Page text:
In the literary world, Milton’s Paradise Lost displays the mastery that he had over his pen. The oratory power of the ancient Greeks (people like Cicero, Plato, etc) sets them apart and puts them in the lofty category of “classics” because their rhetorical talent is obvious.
All of these present something of the supreme artistry of mankind. These works have a distinct beauty and demonstrate a higher level of creativity than what you normally find on earth.
But one of the distinct proofs for Scripture being the very word of God is that it has a style that is much more profound than all of these. As you read through the pages of Scripture you cannot help but notice that it exudes a heavenly elegance. Or, as theologians have often said, the Spirit of God verifies the divine origin and unique authority of Scripture in the majestic style that we witness in its pages.
The loftiness of the Bible, it should be noted, is not due to any rhetorical embellishment or sophistication. There is no particular cadence, flashy wording, or theatrical technique employed. If the truth be told, the Bible is unabashedly simple. As a matter of fact, it employs such a plain and ordinary style that small children can read and understand it.
Yet, despite having no excessive color or decoration, it is easy to perceive that “the Holy Scriptures breathe out something divine, and surpass all the gifts and graces of human industry.” (Calvin) Or, in the words of the Apostle Paul, Scripture does not possess “enticing words of man’s wisdom,” but it nevertheless is filled with a “demonstration of the Spirit and of power.”
One pastor set forth a challenge to anyone to try and create a document that would rival the Bible's unique majesty. Could someone create a fifth gospel? Could another psalm be composed which would trick men to thinking it was penned by the Holy Spirit? The answer is no. For no man can imitate the supernal style of the Spirit.
In effect, imitations has already been attempted. Many other books could have been chosen to be a part of the Bible in the early centuries. They, however, eventually fell by the wayside. Even today, many books put themselves forward as sacred script. But none are recognized to possess the same grandeur that is found in the Bible.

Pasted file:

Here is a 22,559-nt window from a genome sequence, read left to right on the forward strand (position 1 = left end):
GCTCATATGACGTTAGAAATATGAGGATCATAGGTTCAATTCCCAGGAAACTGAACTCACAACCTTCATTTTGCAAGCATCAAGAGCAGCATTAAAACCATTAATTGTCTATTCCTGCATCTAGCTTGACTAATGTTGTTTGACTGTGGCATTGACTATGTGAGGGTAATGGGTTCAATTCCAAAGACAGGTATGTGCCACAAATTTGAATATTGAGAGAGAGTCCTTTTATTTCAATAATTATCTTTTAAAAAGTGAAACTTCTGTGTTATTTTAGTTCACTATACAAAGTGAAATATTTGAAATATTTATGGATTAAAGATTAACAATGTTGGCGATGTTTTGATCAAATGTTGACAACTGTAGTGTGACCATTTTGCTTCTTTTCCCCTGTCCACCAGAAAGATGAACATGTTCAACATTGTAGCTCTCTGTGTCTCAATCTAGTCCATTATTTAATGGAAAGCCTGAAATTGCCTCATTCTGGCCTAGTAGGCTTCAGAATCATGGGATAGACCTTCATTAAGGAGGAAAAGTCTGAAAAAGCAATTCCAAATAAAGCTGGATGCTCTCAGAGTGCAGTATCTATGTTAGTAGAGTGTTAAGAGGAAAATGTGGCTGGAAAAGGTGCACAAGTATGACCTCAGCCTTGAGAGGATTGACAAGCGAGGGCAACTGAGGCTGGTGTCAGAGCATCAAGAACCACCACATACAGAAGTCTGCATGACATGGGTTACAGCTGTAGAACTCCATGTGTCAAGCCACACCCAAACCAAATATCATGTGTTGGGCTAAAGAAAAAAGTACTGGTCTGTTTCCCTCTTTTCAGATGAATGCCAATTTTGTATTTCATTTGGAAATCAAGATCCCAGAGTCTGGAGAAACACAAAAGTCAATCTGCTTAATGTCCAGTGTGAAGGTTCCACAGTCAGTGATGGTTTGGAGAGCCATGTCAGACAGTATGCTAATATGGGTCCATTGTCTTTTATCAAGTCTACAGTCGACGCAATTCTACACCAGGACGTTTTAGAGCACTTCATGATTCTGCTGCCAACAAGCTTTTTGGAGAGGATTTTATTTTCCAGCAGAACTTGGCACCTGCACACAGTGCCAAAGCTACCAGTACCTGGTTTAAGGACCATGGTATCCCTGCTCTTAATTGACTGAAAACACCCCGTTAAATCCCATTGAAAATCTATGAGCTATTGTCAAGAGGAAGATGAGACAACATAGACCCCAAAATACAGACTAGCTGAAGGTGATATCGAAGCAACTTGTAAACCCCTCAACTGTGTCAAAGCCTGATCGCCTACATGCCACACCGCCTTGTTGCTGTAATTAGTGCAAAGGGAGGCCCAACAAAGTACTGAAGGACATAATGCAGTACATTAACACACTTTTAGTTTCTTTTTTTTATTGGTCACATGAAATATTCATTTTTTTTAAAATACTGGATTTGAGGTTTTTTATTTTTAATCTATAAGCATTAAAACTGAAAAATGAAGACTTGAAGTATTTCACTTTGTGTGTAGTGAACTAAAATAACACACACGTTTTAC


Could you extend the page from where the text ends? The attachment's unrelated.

It is not without reason that the Bible has been called the “God of books” and looked at as the most wonderful literary creation of all time. It declares its own uniqueness in every line. And if one wants proof that God speaks in and through His Word, all we must do is read and listen to it.
Envy has many vile manifestations (complaints, theft, vandalism, and cheating to name a few). But it mainly lurks within and goes unnoticed by the average onlooker.
To be sure, the outward expressions may be likened to the tip of an iceberg sticking out of the water. The greater mass of it lies deep beneath the surface where nobody can see.
Envy is that grief one feels at the fortune of others. One theologian summed it up as an internal "disquietude." That's merely a fancy way of saying that you're irked because someone has something you don't.
The point is that your soul is not displaying the "quiet," peaceful happiness that accompanies contentment. Instead, you're agitated and given to all kinds of unhealthy emotions and imaginations. You brood, murmur, and are angry. You curse under your breath and you devise scenarios in your mind that are not charitable towards others.
Think about how this irritation is displayed in your own life. You may be sad because don't have those granite counter-tops. You mope and are angry because someone else got the promotion. You secretly hope your neighbor hits a speed bump too hard in his new sports car.
Your discontent has not only robbed you of personal peace, happiness, and thankfulness, but it has put you in a frame of mind that is altogether uncharitable.
Since he Lord requires holiness in the inward parts, subduing inward sin is paramount to our sanctification. To this end, be mindful of the following ways to subdue envy:
1. Savor what God has given you and strive to be thankful for it.
2. Strive with diligence to serve God with what you have. If you are faithful in little things, the Lord will likely add more blessings. If you serve him diligently and maintain a sweet comportment are typically God's means to increase.
3. Consider that God may take away what you do have if you make no contentment in it. "Even what he has will be taken away." Those where the words that haunted the unfaithful steward in the Parable of the Talents.
4. Remember that you are rich. You own more than you had when you first entered life. You possess more than all those who have died. Even what you have should not be in your possession due to having sinned against God and forfeited the right to these blessings.
5. Remember that getting what you want may not be good. Rachel's desire for a child was blown way out of proportion. In the end, God gave her a child, and she ended up dying as she gave birth to him.